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Fri Dec 13, 2019, 09:02 PM

The Party That Ruined The Planet. GOP Climate Denial Is Even Scarier Than Trumpism; Krugman

NYT, by Paul Krugman, Dec. 12, 2019. Excerpts: ~ If you're blocked by a paywall, google 'Paul Krugman, today's article.'

The most terrifying aspect of the U.S. political drama isnít the revelation that the president has abused his power for personal gain. If you didnít see that coming from the day Donald Trump was elected, you werenít paying attention. No, the real revelation has been the utter depravity of the Republican Party. Essentially every elected or appointed official in that party has chosen to defend Trump by buying into crazy, debunked conspiracy theories. That is, one of Americaís two major parties is beyond redemption; given that, itís hard to see how democracy can long endure, even if Trump is defeated.

However, the scariest reporting Iíve seen recently has been about science, not politics. A new federal report finds that climate change in the Arctic is accelerating, matching what used to be considered worst-case scenarios. And there are indications that Arctic warming may be turning into a self-reinforcing spiral, as the thawing tundra itself releases vast quantities of greenhouse gases. Catastrophic sea-level rise, heat waves that make major population centers uninhabitable, and more are now looking more likely than not, and sooner rather than later. But the terrifying political news and the terrifying climate news are closely related.

Why, after all, has the world failed to take action on climate, and why is it still failing to act even as the danger gets ever more obvious? There are, of course, many culprits; action was never going to be easy. But one factor stands out above all others: the fanatical opposition of Americaís Republicans, who are the worldís only major climate-denialist party. Because of this opposition, the United States hasnít just failed to provide the kind of leadership that would have been essential to global action, it has become a force against action..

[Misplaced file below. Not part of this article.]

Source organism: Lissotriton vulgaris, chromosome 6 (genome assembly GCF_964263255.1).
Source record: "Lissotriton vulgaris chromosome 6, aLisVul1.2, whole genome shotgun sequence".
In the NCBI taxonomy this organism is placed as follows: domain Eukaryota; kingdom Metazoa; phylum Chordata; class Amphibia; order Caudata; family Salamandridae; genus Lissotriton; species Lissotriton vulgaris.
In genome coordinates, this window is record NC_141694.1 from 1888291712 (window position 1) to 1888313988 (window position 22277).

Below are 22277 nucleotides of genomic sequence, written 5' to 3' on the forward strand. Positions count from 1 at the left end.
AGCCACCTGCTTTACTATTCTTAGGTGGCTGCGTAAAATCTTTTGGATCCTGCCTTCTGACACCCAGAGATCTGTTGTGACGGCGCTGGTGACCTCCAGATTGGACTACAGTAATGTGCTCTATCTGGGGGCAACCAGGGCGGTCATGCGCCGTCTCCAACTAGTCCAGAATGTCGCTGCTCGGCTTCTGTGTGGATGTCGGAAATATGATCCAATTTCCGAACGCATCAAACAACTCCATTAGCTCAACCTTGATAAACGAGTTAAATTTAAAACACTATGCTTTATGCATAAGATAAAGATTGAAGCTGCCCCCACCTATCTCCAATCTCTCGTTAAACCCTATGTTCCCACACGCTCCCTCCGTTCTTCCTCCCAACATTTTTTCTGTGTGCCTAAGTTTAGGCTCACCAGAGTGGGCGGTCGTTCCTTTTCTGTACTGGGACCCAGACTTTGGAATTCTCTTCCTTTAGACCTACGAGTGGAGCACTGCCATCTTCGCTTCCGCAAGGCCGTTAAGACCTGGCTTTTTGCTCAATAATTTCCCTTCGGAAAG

But why have Republicans become the party of climate doom? Money is an important part of the answer: In the current cycle Republicans have received 97 percent of political contributions from the coal industry, 88 percent from oil and gas. And this doesnít even count the wing nut welfare offered by institutions supported by the Koch brothers and other fossil-fuel moguls. However, I donít believe that itís just about the money. My sense is that right-wingers believe, probably correctly, that thereís a sort of halo effect surrounding any form of public action. Once you accept that we need policies to protect the environment, youíre more likely to accept the idea that we should have policies to ensure access to health care, child care, and more. So the government must be prevented from doing anything good, lest it legitimize a broader progressive agenda.

The only way that either American democracy or a livable planet can survive is if the Republican Party as it now exists is effectively dismantled and replaced with something better ó maybe with a party that has the same name, but completely different values. This may sound like an impossible dream. But itís the only hope we have.

https://www.nytimes.com/2019/12/12/opinion/climate-change-republicans.html



- 'The Rising Tide,' The Four Horsemen sculpture in the Thames River, London by Jason DeCaires Taylor, 2015.

https://www.underwatersculpture.com/projects/rising-tide-thames/

The Rising Tide depicts a series of working horses with riders on the banks of the River Thames in Central London. It was positioned within sight of the Houses of Parliament. The four works which are loosely based on the four horsemen of the Apocalypse, are revealed and partially concealed by the daily ebb and flow of the Thames.

The horsesí heads have been replaced by an oil well pump. The suited figures illustrate an attitude of denial or ambivalence towards our current climate crisis whereas the young riders represent hope in effecting future change.

The sculptures symbolise our desire to control natural forces, but their position in a vast body of moving water highlights our inherent fragility. It is intended to provide a disturbing metaphor for rising sea levels, demonstrating how little time we have to act, yet crucially it offers hope as it resets itself each day, offering us the opportunity for change.

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